David Hain's insight:

Collaboration case studies...

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Internet Access a Necessity in the Talent Economy 

Internet Access a Necessity in the Talent Economy  | Collaborationweb | Scoop.it
Most modern-day jobs require a reliable internet connection, and that need is not expected to subside anytime soon.

When viewed as a sector in 2011, internet-related consumption and expenditure was bigger than agriculture or energy, according to “Internet Matters: The Net’s Sweeping Impact on Growth, Jobs, and Prosperity,” a 2011 report from McKinsey Global Institute. The study goes on to say that internet access creates jobs, finding that it created 2.6 jobs for every one lost.

David Hain's insight:

Is the world you are fishing in for talented people becoming smaller?

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Thriving, resilience and surviving

Thriving, resilience and surviving | Collaborationweb | Scoop.it
uncertainty and not knowing, in all of its vulnerability, is a gift — it’s the birthplace of our ability to thrive.

But it’s also the potential birthplace of failure, conflict and destruction. The thing is we don’t know what’s going to happen until we lean in. If we lean in too hard, without safe to fail conditions and it doesn’t work out, surviving might be the best we can manage. Therefore, wisdom is called for when creating space for this kind of work.

In a recent podcast, Parker Palmer suggested this kind of uncertainty and complexity can only be held in community. In well organised groups who come together to create this space for each other to navigate uncertainty. Margaret Wheatley and Deborah Frieze tell a similar story in their book Walk out Walk on. Communities who use storytelling and courageous conversations amongst other practises to navigate uncertainty in a healthy way.

I believe these inspirational change makers are onto something very important, speaking about the critical role of community for wisely working with uncertainty.

David Hain's insight:

The critical role of community in dealing with our VUCA world!

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Leadership Development Has Failed. But There’s a Better Model 

Leadership Development Has Failed. But There’s a Better Model  | Collaborationweb | Scoop.it
We are swamped by leadership advice from countless gurus. In the U.S., we give the leadership development industry more than $24 billion annually. It is the No. 1 category in corporate learning and development spending.

What do we get for all this time and money spent on studying leadership? If the purpose of leadership is to effectuate positive change, the answer is “not much.” According to Deloitte, the return on assets for the U.S. economy has steadily declined since 1965. These days, the mighty stumble daily. In 1958, a company could expect to stay on the S&P 500 list for 61 years. Now the average is just 18 years. Domestic productivity growth averaged only 0.34 percent per year between 2011 and 2015, down 82 percent from the growth experienced between 1990 and 2010.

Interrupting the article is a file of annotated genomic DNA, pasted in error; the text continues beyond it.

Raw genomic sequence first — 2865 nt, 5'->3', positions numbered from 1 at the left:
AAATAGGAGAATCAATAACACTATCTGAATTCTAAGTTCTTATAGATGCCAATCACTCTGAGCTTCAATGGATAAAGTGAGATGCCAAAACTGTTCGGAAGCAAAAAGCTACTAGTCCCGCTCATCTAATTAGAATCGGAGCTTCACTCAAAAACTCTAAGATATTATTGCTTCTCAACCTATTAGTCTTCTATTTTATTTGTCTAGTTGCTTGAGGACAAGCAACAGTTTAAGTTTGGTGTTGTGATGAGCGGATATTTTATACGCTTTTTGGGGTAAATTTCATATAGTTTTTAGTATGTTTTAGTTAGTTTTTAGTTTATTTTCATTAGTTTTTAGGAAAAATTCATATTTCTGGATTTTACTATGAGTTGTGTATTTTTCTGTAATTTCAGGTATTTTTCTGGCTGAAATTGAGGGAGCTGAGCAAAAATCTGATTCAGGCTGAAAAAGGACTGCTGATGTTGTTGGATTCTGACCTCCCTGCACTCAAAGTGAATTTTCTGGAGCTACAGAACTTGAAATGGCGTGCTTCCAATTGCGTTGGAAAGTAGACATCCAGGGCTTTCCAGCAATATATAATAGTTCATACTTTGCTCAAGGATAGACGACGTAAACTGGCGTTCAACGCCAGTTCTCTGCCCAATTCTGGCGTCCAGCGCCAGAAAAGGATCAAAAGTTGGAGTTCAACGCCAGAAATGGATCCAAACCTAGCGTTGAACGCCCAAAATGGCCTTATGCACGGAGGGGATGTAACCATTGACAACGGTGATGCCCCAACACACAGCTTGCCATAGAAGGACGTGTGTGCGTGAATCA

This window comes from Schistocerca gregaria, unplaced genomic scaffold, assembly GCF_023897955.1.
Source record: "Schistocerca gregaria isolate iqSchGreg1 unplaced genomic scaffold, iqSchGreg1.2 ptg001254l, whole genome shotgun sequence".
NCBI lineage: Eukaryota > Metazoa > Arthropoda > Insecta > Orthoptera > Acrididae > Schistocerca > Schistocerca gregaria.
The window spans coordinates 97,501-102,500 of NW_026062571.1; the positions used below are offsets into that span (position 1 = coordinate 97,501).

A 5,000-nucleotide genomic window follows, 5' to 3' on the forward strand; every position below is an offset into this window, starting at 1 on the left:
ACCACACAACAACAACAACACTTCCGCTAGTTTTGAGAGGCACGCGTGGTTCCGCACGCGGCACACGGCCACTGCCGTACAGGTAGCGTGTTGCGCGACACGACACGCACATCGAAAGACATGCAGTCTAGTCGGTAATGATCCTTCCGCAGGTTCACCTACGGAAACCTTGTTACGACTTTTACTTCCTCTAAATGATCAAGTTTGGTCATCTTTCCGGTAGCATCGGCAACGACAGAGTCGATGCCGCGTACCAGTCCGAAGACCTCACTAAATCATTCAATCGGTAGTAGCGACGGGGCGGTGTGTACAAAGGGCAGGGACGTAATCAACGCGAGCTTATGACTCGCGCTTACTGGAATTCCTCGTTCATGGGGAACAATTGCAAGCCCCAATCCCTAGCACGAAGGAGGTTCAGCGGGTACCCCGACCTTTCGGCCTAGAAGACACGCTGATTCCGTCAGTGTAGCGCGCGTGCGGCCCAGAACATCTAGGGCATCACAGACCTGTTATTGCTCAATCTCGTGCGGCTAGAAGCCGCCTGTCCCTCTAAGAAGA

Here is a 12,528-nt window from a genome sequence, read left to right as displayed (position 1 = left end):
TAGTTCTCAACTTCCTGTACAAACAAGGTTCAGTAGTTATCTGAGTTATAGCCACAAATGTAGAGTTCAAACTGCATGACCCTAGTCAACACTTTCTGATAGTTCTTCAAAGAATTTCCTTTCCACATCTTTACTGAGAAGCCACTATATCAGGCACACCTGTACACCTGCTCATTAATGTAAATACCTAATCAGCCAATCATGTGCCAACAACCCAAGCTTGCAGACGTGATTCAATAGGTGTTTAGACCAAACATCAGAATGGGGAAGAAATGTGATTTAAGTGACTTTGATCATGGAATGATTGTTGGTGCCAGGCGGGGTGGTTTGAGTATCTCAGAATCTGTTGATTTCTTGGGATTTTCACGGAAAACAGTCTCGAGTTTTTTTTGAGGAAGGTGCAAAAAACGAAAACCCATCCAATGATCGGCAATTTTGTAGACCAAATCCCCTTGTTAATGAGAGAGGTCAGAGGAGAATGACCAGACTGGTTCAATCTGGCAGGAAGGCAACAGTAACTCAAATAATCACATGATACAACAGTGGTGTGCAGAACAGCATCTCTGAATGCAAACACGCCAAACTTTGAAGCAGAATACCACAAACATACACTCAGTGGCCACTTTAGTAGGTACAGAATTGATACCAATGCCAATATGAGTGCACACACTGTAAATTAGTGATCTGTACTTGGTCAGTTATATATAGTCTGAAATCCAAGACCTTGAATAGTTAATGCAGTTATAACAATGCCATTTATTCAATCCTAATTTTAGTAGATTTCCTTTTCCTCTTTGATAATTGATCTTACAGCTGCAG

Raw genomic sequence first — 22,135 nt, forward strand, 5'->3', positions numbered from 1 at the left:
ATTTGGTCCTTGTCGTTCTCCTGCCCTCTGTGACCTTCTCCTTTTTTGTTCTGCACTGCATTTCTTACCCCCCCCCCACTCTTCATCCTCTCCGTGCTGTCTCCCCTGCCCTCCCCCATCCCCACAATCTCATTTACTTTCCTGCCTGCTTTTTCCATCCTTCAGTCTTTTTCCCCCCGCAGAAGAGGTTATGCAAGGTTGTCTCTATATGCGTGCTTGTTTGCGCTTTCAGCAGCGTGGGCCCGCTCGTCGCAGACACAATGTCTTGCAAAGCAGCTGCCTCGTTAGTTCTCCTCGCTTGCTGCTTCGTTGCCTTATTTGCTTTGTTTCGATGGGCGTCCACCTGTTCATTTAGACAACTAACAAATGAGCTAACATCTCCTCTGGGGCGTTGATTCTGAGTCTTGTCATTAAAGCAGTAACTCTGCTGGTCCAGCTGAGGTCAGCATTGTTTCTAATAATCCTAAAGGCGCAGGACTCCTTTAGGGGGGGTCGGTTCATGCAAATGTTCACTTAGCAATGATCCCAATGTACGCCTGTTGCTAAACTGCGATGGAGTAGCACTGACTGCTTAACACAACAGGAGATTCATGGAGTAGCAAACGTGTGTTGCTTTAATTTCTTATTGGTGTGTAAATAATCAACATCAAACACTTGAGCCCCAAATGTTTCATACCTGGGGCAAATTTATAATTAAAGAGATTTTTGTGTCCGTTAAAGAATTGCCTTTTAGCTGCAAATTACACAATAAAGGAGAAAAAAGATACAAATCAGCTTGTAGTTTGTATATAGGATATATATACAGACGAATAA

That’s the business view. Have investments in leadership development resulted in an inspired workforce? Again, the answer is no. The industry that consumes billions of dollars intended to develop leaders has failed the leader, the organization and society. It’s time to boldly say “the emperor has no clothes.” A revolution is forming, presenting you, the learning leader with a big question. Will you lead that revolution, be toppled by it, or just get run over?
David Hain's insight:

Teams that learn together perform better together! Consider team development instead/as well as leadership development programmes!

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Is there still time to save our trust in government?

Is there still time to save our trust in government? | Collaborationweb | Scoop.it
What are the costs of lost public trust? High trust is associated with co-operative behaviour, while low trust is associated with resistance, even to things that seem to be in the person’s overall best interest. Greater trust reduces transaction costs and, by extension can increase compliance while reducing the need for enforcement. The bottom line is, trust influences the relationship between citizens and government and in turn has an impact on the outcomes of public policy. The weight of evidence shows that low trust entails costs for public policy, and thus, there is a strong argument in favour of building more trust.
We are also seeing the fallout from the systemic toxicity of growing inequality. Trust in government is increasing for some, but for others there is a growing perception of government run by and for “establishment elites.” What can be done? Some of the recommendations covered in the book include actions in the following policy areas:
David Hain's insight:

Low trust is the greatest enemy of collaboration, and the greatest  hurdle to ecumenic progress!

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Building Relationships Across Cultures In Today's World

Building Relationships Across Cultures In Today's World | Collaborationweb | Scoop.it
Here are some Culture Keys to optimize your chances for success while networking across cultures:

1. Recognize
Identify your personal preferences and expectations around the networking process.

2. Open Your Mind